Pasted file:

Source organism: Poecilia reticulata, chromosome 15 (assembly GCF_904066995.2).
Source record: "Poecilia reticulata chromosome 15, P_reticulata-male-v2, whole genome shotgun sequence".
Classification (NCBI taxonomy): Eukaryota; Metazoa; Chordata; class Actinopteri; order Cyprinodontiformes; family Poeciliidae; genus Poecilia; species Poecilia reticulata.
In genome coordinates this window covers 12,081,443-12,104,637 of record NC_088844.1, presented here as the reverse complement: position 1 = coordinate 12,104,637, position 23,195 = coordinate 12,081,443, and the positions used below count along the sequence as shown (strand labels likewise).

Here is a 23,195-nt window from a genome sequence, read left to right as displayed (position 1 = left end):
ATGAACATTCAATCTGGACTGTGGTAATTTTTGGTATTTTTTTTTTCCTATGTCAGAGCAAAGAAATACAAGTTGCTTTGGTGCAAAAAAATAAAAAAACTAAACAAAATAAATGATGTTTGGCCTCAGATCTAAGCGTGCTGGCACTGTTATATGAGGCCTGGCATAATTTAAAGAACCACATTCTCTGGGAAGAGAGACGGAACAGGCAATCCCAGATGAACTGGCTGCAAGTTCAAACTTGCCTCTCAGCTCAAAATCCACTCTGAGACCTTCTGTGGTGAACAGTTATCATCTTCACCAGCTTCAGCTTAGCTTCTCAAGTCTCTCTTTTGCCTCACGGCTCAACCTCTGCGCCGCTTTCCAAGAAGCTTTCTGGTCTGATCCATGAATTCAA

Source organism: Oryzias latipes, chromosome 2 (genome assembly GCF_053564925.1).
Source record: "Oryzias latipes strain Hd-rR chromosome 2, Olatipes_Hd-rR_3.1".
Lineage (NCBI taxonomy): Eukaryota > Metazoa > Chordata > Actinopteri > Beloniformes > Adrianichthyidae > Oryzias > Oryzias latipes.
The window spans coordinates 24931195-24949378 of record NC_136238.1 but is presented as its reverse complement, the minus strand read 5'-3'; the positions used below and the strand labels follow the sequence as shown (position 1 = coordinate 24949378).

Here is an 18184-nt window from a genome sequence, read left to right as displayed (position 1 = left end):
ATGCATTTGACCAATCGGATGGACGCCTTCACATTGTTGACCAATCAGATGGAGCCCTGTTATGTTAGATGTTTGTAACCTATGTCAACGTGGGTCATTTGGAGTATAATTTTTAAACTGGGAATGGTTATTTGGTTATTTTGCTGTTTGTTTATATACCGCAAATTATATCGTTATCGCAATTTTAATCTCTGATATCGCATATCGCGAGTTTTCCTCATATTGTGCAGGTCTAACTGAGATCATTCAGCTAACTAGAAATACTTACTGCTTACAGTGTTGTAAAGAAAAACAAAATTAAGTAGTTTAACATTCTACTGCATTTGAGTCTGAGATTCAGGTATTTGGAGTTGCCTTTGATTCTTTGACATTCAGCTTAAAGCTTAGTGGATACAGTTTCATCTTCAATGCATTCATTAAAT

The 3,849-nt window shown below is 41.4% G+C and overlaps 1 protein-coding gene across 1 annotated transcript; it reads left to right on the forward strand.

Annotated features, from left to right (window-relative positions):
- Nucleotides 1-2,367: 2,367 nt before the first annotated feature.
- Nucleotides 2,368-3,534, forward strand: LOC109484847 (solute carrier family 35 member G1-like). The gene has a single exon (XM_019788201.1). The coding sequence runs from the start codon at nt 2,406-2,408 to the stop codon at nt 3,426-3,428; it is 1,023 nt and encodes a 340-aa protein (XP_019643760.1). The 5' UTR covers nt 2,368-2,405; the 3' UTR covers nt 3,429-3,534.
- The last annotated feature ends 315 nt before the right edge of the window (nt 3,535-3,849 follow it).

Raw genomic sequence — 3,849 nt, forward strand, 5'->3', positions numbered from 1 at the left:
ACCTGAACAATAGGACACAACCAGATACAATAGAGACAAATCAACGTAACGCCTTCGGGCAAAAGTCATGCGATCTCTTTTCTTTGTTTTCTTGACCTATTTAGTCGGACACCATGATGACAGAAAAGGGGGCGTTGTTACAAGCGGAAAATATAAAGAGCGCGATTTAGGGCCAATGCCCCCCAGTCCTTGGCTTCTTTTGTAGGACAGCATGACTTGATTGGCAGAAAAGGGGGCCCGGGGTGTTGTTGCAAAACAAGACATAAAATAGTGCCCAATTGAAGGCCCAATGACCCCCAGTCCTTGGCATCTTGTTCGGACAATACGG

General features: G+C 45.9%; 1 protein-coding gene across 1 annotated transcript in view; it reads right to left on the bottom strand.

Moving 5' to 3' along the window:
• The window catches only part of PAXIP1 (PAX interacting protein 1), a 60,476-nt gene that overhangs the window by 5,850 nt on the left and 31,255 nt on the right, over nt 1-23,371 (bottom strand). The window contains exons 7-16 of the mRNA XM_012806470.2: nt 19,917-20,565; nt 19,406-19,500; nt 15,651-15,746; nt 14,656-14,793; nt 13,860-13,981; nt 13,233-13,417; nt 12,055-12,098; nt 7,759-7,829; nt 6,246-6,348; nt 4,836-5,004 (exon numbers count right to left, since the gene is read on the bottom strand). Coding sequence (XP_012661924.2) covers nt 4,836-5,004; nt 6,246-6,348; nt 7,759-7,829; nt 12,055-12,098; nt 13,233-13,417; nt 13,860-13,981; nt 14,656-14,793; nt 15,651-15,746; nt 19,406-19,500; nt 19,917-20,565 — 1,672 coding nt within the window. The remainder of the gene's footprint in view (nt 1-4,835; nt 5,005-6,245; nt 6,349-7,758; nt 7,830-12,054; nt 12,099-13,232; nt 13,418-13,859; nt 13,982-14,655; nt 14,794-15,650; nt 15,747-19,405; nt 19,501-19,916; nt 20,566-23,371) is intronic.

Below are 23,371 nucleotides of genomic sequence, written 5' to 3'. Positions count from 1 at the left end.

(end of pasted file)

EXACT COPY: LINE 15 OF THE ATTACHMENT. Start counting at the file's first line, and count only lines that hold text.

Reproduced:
- Nucleotides 1-2,367: 2,367 nt before the first annotated feature.